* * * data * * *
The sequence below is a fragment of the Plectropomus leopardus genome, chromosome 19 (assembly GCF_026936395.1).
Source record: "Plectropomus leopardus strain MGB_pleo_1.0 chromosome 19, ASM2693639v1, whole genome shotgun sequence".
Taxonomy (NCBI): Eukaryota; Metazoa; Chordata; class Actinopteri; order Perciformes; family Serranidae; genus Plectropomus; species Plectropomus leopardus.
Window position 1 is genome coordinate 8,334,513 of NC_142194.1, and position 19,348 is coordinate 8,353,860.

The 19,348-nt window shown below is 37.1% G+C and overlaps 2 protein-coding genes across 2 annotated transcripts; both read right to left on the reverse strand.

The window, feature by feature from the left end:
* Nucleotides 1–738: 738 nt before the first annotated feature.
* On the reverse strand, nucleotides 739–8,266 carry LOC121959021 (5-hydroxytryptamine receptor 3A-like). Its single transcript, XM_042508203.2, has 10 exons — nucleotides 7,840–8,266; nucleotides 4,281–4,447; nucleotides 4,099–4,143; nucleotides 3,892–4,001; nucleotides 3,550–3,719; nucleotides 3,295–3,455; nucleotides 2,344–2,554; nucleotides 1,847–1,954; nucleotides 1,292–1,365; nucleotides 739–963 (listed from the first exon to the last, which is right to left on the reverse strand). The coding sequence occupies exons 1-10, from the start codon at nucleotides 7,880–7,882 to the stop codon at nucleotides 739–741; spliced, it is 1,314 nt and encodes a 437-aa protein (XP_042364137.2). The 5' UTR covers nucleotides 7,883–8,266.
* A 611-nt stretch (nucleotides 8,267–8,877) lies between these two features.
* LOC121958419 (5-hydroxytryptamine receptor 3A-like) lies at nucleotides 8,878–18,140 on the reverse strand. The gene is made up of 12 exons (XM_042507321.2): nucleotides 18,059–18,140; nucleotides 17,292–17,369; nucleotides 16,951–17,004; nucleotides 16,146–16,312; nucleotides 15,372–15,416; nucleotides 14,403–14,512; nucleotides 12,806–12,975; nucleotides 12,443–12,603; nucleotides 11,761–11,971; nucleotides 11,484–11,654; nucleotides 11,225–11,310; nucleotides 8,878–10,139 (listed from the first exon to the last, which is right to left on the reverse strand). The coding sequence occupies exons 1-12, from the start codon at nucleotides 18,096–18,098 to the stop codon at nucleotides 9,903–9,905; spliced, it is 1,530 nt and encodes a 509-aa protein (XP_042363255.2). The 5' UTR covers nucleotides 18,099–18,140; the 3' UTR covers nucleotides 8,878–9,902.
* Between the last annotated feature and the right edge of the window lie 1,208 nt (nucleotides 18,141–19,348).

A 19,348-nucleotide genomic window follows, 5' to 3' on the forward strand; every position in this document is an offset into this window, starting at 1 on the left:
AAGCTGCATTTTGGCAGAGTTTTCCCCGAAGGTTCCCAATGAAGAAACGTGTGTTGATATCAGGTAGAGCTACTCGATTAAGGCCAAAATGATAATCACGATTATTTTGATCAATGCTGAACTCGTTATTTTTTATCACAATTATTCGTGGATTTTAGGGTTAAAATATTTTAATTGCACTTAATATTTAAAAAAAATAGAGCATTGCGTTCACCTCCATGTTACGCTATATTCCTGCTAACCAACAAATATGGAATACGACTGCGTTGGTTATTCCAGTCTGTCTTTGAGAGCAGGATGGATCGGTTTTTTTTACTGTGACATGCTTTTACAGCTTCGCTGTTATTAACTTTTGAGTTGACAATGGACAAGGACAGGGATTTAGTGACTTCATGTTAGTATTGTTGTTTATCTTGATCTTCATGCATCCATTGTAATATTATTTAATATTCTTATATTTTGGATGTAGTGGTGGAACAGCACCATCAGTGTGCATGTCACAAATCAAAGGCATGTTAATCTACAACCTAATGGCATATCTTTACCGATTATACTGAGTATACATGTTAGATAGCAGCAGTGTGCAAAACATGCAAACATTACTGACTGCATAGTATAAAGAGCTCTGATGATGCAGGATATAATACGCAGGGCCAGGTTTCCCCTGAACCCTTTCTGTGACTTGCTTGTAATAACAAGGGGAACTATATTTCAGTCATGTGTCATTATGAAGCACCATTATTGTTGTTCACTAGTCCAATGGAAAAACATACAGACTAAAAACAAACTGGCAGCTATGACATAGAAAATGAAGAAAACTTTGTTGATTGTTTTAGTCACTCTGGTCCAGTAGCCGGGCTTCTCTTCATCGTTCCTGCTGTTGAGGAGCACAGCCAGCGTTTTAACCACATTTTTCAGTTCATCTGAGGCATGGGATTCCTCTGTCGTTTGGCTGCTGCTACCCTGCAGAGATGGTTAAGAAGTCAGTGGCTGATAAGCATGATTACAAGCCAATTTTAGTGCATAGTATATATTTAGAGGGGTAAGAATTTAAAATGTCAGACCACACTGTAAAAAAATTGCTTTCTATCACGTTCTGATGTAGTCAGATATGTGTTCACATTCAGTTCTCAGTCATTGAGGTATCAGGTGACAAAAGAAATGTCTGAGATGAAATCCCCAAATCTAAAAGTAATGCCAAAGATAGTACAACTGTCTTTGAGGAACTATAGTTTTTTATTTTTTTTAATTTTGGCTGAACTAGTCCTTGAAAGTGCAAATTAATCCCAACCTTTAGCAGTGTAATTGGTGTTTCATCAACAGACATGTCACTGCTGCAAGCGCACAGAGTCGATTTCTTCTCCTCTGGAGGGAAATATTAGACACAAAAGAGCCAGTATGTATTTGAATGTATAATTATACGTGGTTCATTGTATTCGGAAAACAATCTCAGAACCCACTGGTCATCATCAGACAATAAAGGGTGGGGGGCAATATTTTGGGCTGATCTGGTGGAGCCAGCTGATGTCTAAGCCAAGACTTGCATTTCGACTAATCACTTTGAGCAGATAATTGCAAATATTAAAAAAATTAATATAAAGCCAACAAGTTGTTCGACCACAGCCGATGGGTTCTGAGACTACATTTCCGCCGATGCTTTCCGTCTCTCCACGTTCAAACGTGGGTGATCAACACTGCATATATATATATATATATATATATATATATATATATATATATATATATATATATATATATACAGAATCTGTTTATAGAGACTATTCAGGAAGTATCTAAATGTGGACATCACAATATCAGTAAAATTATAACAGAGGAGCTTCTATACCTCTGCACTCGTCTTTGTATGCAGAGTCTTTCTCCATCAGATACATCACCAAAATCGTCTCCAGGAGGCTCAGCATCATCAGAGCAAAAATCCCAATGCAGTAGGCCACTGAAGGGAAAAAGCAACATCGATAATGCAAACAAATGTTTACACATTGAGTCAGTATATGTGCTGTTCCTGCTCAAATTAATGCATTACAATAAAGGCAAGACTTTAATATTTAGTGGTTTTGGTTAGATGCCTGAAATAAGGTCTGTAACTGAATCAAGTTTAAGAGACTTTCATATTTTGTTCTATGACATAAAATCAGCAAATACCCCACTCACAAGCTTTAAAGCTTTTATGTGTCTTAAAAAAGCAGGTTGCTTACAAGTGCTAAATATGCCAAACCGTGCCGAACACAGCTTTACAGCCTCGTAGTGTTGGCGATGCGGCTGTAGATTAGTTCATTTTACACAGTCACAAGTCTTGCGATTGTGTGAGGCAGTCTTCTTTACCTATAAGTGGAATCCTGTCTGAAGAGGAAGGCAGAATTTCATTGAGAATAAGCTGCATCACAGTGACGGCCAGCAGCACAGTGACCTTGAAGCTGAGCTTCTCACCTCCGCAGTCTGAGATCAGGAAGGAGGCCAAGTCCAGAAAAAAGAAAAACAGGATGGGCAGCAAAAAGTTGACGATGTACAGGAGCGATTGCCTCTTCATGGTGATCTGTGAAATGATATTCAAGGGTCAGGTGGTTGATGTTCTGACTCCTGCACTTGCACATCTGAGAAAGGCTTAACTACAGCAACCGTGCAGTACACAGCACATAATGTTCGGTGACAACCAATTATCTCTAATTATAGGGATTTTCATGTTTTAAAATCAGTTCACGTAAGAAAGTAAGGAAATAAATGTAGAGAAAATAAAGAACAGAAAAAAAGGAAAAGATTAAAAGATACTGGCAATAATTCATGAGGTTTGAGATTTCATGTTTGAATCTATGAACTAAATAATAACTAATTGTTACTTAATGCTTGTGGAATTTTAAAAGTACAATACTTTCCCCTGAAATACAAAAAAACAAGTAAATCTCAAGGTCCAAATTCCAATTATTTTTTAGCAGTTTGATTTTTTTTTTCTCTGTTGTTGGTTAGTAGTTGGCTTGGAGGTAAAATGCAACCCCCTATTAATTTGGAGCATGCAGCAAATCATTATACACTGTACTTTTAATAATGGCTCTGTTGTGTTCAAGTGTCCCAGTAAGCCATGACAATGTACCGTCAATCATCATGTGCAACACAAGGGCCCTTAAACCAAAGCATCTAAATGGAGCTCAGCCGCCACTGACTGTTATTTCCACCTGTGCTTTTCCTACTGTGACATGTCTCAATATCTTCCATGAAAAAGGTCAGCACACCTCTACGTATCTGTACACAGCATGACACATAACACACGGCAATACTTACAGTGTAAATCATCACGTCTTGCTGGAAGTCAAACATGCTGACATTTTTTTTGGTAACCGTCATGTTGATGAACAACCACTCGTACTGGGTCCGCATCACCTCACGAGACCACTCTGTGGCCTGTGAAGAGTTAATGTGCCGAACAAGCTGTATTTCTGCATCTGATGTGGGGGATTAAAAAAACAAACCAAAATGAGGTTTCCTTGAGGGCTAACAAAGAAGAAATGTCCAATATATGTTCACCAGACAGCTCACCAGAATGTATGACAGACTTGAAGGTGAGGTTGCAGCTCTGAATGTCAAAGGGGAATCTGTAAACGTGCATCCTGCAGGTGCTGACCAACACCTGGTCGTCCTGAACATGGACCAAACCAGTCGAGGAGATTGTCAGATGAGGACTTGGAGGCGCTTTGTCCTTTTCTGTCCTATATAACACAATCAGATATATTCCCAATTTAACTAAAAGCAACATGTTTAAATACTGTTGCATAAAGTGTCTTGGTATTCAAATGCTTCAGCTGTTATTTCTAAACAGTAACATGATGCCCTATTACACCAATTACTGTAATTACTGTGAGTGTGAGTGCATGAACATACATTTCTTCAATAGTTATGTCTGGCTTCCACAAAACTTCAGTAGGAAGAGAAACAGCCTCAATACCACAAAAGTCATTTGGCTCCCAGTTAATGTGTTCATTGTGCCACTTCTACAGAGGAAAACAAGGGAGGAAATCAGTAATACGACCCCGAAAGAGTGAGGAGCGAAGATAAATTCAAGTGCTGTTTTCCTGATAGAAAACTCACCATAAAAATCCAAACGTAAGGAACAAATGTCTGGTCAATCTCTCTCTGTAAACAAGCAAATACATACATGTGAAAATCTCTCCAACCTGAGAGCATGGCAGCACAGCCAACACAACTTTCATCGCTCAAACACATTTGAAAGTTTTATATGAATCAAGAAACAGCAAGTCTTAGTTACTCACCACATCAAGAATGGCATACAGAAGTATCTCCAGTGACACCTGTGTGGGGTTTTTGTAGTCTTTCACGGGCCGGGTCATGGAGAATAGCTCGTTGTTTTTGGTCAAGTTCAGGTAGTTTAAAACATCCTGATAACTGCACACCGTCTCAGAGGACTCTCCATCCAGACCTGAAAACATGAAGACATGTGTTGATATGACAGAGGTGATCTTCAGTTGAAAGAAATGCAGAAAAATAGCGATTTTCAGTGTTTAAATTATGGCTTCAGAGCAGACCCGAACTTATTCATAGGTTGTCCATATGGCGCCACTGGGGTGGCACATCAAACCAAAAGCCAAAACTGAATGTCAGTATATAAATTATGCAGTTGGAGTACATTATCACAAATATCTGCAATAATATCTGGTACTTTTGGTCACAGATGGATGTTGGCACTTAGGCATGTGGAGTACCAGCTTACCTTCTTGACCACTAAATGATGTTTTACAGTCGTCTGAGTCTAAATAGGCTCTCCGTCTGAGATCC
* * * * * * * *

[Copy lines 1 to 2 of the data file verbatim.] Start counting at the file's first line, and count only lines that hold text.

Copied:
The sequence below is a fragment of the Plectropomus leopardus genome, chromosome 19 (assembly GCF_026936395.1).
Source record: "Plectropomus leopardus strain MGB_pleo_1.0 chromosome 19, ASM2693639v1, whole genome shotgun sequence".